Various young women pass through Krzyciek’s world. One is Kaya, with whom he walks in the street one drunken dawn with eyes closed, at the risk of getting run over—something that feels like a very French New Wave gesture of dandyish rebel recklessness. Another is Natalia, who spends a night flirting with him at a rave, then makes it clear that she has other plans when morning comes. Above all there’s Eva (Eva Lebuef), a goofy beauty, a supremely talented show-off, and a class act who’s seemingly way out of Krzyciek’s league. Ostensibly Michal’s date, she cozies up to Krzyciek, drunkenly babbling about feelings and cigarettes; they go to a museum together and she performs a droll riff, pretending to sell him antiquated computer equipment; she even does the old “sexy nurse” routine for his cameraphone. Later, she earns her badge of Nouvelle Vague affiliation by translating for Krzyciek the lyrics of Françoise Hardy’s loner-in-the-crowd lament “Tous les Garçons et les Filles” (“All the Boys and Girls of My Age”).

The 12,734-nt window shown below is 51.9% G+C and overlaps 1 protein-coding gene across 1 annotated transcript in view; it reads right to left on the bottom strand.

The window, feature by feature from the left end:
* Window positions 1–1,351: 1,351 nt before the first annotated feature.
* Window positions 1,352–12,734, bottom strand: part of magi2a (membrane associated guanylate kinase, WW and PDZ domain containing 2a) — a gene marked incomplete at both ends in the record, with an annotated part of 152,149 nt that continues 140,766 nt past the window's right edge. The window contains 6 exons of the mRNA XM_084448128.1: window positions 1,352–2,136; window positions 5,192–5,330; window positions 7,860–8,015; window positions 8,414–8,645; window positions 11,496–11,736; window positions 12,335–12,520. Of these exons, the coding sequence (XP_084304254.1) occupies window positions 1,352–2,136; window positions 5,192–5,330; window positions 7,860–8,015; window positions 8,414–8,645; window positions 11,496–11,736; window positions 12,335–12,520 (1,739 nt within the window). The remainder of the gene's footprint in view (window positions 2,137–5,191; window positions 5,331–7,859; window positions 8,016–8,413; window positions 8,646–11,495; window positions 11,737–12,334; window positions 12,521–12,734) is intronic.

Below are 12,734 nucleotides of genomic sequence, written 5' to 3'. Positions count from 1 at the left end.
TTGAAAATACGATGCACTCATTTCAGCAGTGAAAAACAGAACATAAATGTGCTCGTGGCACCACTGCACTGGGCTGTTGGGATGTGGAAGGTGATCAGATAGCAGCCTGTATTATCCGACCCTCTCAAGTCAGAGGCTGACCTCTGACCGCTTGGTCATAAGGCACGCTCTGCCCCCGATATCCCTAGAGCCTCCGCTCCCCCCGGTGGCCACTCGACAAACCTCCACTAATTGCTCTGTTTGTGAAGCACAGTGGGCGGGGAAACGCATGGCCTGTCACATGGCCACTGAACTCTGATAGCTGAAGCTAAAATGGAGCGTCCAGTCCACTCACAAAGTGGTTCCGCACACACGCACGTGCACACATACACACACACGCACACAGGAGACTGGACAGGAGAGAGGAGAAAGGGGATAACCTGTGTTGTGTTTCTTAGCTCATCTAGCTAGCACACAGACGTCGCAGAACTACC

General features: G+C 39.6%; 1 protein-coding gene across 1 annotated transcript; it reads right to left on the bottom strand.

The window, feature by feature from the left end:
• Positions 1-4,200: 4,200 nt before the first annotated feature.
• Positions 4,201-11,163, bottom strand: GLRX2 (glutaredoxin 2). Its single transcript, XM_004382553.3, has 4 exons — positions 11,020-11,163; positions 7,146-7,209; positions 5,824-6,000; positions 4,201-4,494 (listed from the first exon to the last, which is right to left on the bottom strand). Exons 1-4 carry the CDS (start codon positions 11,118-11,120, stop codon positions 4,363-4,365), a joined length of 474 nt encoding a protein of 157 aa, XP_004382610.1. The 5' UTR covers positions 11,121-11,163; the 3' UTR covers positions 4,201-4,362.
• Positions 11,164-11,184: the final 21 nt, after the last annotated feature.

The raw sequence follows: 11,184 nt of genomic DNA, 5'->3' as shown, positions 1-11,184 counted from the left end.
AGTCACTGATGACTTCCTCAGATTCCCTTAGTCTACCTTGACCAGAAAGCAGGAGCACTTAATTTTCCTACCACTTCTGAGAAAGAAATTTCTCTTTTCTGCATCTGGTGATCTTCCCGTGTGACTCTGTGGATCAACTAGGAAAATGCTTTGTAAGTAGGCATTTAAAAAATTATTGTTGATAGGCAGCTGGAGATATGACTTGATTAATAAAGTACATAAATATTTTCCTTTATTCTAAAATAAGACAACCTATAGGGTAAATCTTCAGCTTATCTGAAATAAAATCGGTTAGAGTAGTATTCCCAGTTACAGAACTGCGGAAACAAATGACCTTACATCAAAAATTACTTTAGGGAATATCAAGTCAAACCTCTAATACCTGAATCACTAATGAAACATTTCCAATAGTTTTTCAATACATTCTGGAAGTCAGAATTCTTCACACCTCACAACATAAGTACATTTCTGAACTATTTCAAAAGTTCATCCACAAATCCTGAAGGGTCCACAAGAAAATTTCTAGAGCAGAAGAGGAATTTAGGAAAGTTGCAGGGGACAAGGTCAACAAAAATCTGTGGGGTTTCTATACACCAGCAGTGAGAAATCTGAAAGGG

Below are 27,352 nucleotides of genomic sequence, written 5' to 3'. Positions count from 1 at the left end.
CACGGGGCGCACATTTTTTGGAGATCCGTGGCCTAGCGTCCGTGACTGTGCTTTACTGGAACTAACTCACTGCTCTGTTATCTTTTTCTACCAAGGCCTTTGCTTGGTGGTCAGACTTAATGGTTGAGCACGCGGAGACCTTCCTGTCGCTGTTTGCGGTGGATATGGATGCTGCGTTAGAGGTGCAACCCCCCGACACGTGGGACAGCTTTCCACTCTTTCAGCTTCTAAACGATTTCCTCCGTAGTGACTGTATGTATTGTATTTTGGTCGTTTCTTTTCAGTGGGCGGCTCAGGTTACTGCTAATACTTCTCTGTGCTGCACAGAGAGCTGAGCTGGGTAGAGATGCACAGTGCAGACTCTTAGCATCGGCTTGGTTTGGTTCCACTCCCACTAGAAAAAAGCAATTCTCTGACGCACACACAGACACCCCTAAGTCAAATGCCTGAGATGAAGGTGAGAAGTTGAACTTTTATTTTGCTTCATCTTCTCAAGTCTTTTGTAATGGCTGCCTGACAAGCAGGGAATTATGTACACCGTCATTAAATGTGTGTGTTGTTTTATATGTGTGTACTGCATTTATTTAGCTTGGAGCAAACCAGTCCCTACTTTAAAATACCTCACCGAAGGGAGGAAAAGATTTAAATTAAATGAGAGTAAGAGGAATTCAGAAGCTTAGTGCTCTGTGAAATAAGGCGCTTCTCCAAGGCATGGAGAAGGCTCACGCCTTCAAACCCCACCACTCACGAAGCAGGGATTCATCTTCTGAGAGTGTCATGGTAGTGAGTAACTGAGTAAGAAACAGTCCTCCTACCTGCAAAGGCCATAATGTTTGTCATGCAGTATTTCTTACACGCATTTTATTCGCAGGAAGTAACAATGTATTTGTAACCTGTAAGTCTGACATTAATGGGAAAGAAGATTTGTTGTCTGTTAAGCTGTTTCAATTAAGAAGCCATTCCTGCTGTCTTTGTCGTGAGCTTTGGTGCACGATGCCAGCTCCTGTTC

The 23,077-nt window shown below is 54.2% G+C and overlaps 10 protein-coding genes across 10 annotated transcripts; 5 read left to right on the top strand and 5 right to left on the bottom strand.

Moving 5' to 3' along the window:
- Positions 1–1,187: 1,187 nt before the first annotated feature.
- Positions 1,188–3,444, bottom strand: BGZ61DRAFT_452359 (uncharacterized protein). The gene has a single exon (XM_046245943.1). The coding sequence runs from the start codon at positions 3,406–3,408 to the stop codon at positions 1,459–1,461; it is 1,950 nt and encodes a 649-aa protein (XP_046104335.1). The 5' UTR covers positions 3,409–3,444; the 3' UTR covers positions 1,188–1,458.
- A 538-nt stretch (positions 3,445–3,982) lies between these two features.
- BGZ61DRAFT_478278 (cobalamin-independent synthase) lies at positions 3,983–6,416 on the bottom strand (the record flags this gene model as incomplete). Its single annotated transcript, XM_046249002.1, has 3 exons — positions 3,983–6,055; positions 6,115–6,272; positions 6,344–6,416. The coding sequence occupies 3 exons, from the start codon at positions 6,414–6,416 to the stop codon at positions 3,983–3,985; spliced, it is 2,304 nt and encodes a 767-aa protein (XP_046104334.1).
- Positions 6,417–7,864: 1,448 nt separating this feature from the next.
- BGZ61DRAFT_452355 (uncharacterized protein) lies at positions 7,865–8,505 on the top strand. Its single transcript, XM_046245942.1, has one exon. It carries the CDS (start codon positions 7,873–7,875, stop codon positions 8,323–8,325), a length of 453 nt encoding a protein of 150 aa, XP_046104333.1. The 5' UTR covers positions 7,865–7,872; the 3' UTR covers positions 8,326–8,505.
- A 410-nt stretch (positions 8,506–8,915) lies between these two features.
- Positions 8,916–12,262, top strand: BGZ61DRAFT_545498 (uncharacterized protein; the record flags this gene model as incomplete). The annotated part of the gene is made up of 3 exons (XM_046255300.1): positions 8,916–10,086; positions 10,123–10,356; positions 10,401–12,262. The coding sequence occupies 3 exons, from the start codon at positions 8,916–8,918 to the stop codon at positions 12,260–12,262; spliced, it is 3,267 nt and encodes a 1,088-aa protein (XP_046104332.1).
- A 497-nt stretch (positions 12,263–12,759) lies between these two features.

The film’s breathless rush slows down when the couple get together, enough to accommodate a rare still moment when they are seen clinging together in bed. It seems perfect—and it can’t possibly last. Before you know it, Krzyciek has lapsed into unexplained melancholia, and Eva is gone. More fazed, swimmy nights follow, and occasional moments that signify the aimless solitude of it all—notably, a shot of Krzyciek staggering down a road in winter, sparse snowflakes signifying… who knows? Perhaps that we’re all solitary snowflakes really, all our seemingly significant moments liable to melt away into oblivion. Or perhaps it just looks cool.